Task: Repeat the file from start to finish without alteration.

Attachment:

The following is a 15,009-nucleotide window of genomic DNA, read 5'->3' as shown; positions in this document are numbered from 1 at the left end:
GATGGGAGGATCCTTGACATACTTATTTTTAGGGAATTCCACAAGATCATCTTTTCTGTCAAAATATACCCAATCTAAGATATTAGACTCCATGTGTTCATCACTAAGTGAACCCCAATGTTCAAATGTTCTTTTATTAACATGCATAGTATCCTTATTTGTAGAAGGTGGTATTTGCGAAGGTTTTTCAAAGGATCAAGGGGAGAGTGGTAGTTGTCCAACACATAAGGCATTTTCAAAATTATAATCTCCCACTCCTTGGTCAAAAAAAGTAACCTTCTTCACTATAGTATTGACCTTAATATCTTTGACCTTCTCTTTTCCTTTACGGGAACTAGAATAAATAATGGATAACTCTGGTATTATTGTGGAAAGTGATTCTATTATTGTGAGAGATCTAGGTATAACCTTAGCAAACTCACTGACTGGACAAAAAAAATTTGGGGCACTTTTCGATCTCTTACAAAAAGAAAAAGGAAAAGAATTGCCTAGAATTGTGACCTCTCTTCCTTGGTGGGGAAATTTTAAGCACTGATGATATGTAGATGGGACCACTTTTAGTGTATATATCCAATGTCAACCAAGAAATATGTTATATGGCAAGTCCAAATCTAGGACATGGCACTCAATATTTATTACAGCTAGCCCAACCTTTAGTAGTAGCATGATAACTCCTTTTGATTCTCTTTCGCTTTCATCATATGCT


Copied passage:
The following is a 15,009-nucleotide window of genomic DNA, read 5'->3' as shown; positions in this document are numbered from 1 at the left end:
GATGGGAGGATCCTTGACATACTTATTTTTAGGGAATTCCACAAGATCATCTTTTCTGTCAAAATATACCCAATCTAAGATATTAGACTCCATGTGTTCATCACTAAGTGAACCCCAATGTTCAAATGTTCTTTTATTAACATGCATAGTATCCTTATTTGTAGAAGGTGGTATTTGCGAAGGTTTTTCAAAGGATCAAGGGGAGAGTGGTAGTTGTCCAACACATAAGGCATTTTCAAAATTATAATCTCCCACTCCTTGGTCAAAAAAAGTAACCTTCTTCACTATAGTATTGACCTTAATATCTTTGACCTTCTCTTTTCCTTTACGGGAACTAGAATAAATAATGGATAACTCTGGTATTATTGTGGAAAGTGATTCTATTATTGTGAGAGATCTAGGTATAACCTTAGCAAACTCACTGACTGGACAAAAAAAATTTGGGGCACTTTTCGATCTCTTACAAAAAGAAAAAGGAAAAGAATTGCCTAGAATTGTGACCTCTCTTCCTTGGTGGGGAAATTTTAAGCACTGATGATATGTAGATGGGACCACTTTTAGTGTATATATCCAATGTCAACCAAGAAATATGTTATATGGCAAGTCCAAATCTAGGACATGGCACTCAATATTTATTACAGCTAGCCCAACCTTTAGTAGTAGCATGATAACTCCTTTTGATTCTCTTTCGCTTTCATCATATGCT